House Bill 336 was introduced in the Montana House of Representatives in partnership with other states to create an Interstate Cooperative Meatpacking Compact. The purpose is to streamline interstate livestock commerce by removing state barriers and agreeing to meet federal regulations.
“Montana and other ag producing states have a long history of working together to meet the demands of our consumers,” Montana Speaker of the House Wylie Galt (R-Martinsdale) said Wednesday. “As state leaders, it is our job to remove barriers to commerce between our states. We believe this compact will mutually benefit our ag economies and increase consumer access to locally raised meat products.”
“As an eastern Montana fencing producer and feedlot operator, I can say that this compact will provide a much-needed infusion of interstate commerce to support our rural communities,” said Representative Brandon Ler (R-Savage) who is sponsoring HB 336.
However, Montana’s Meat Processors are not supporting the bill. Jake Feddes ranches near Manhattan and his family owns the Amsterdam Meat Shop. He said that meat processors have some serious concerns with the bill and how the federal regulators will react.
“What the federal government has said is that upon passage of this bill, they are going to cut our funding for our state programs, which equates to about $1.1 million. The carrier of the bill, (Representative Ler), has now put that into appropriations so the state can fund their own inspection program.”
Feddes said that the federal government has promised to take further action and that’s even more concerning to him. “The federal government has also said that upon passage of this bill, the state of Montana, whether we fund our own state program or not, will lose its ‘equal-to’ status.”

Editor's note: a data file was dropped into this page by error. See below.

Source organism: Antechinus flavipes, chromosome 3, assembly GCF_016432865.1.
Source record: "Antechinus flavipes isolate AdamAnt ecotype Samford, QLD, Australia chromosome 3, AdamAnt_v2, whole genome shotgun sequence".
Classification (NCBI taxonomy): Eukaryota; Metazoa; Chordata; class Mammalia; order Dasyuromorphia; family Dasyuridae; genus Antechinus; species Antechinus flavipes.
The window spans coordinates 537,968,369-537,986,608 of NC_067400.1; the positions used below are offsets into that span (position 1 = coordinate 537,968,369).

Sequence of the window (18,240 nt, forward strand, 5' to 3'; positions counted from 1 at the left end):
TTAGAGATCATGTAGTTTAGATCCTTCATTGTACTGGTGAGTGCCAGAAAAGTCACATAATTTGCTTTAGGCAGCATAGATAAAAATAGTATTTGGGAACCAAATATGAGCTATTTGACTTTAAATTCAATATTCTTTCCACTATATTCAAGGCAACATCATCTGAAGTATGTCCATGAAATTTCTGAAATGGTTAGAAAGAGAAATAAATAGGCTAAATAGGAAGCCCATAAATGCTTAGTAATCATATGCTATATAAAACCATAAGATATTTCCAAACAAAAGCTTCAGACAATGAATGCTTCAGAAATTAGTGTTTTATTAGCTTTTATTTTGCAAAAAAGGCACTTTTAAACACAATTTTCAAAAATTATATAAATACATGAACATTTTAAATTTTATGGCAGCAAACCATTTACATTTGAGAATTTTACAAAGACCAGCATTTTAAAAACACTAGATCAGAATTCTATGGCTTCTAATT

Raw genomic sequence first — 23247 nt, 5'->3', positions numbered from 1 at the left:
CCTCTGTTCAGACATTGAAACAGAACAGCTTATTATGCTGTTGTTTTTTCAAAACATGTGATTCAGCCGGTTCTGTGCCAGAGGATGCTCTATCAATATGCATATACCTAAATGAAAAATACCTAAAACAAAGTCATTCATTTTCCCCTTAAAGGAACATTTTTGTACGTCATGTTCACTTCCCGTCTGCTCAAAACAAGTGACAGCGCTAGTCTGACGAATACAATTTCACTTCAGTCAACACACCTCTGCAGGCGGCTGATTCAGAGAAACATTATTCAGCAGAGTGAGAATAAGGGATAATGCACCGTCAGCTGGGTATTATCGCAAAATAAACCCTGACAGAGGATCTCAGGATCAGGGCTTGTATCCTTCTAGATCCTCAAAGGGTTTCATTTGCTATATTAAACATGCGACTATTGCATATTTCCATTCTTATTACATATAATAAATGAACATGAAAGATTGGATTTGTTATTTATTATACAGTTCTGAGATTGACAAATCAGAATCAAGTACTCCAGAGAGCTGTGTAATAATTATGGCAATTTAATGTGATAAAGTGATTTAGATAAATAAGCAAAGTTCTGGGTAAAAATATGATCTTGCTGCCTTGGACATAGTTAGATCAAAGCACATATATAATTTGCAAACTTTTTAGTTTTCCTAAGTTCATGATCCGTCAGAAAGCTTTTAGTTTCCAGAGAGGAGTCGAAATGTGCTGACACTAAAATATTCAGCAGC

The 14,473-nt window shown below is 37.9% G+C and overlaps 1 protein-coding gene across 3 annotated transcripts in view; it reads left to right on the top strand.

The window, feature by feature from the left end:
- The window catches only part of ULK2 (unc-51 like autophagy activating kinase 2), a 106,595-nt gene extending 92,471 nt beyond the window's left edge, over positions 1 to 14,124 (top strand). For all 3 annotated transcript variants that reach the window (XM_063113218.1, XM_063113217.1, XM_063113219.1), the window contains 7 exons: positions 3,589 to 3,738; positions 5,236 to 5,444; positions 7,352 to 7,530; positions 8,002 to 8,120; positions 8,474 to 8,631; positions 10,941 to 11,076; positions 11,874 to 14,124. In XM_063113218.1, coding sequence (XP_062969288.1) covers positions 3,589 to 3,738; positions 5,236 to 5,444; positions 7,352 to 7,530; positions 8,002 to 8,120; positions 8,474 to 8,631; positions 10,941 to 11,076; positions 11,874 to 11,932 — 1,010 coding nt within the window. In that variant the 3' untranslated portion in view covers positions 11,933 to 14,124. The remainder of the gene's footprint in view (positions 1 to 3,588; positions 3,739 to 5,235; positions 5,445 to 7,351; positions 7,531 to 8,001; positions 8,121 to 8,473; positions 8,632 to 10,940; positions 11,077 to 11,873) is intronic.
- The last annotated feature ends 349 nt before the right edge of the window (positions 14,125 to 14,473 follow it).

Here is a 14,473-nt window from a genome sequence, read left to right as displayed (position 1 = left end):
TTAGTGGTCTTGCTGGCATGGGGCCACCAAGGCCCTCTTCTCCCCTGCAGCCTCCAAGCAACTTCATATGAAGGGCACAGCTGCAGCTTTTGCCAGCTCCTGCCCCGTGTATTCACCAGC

The ‘equal-to’ status refers to current regulations that Montana state-inspected plants are equal to USDA inspected facilities. Feddes said losing ‘equal-to’ status means, “at that point, all state inspected facilities and custom-exempt plants that fall under the Montana state meat inspection program will no longer be able to process.”
If that happens, Feddes said state-inspected plants will be forced to pursue USDA inspection, which could take some time. Feddes said, “The unintended consequences of this bill are pretty severe, not only for processors in Montana, but also for local ranchers.”
Feddes says that this is a federal issue and there are bills that have been introduced on Capitol Hill that would address the issue. “Tester and Daines are carrying a bill, the ‘New Markets for State Inspected Meat Act’ and Dusty Johnson of South Dakota has introduced the DIRECT Act, both of which would allow state inspected meat to be shipped across state lines.”
South Dakota and other states have introduced similar legislation. HB 336 will receive its first hearing in the House Agriculture Committee on Tuesday, February 23rd.
Northern Ag Network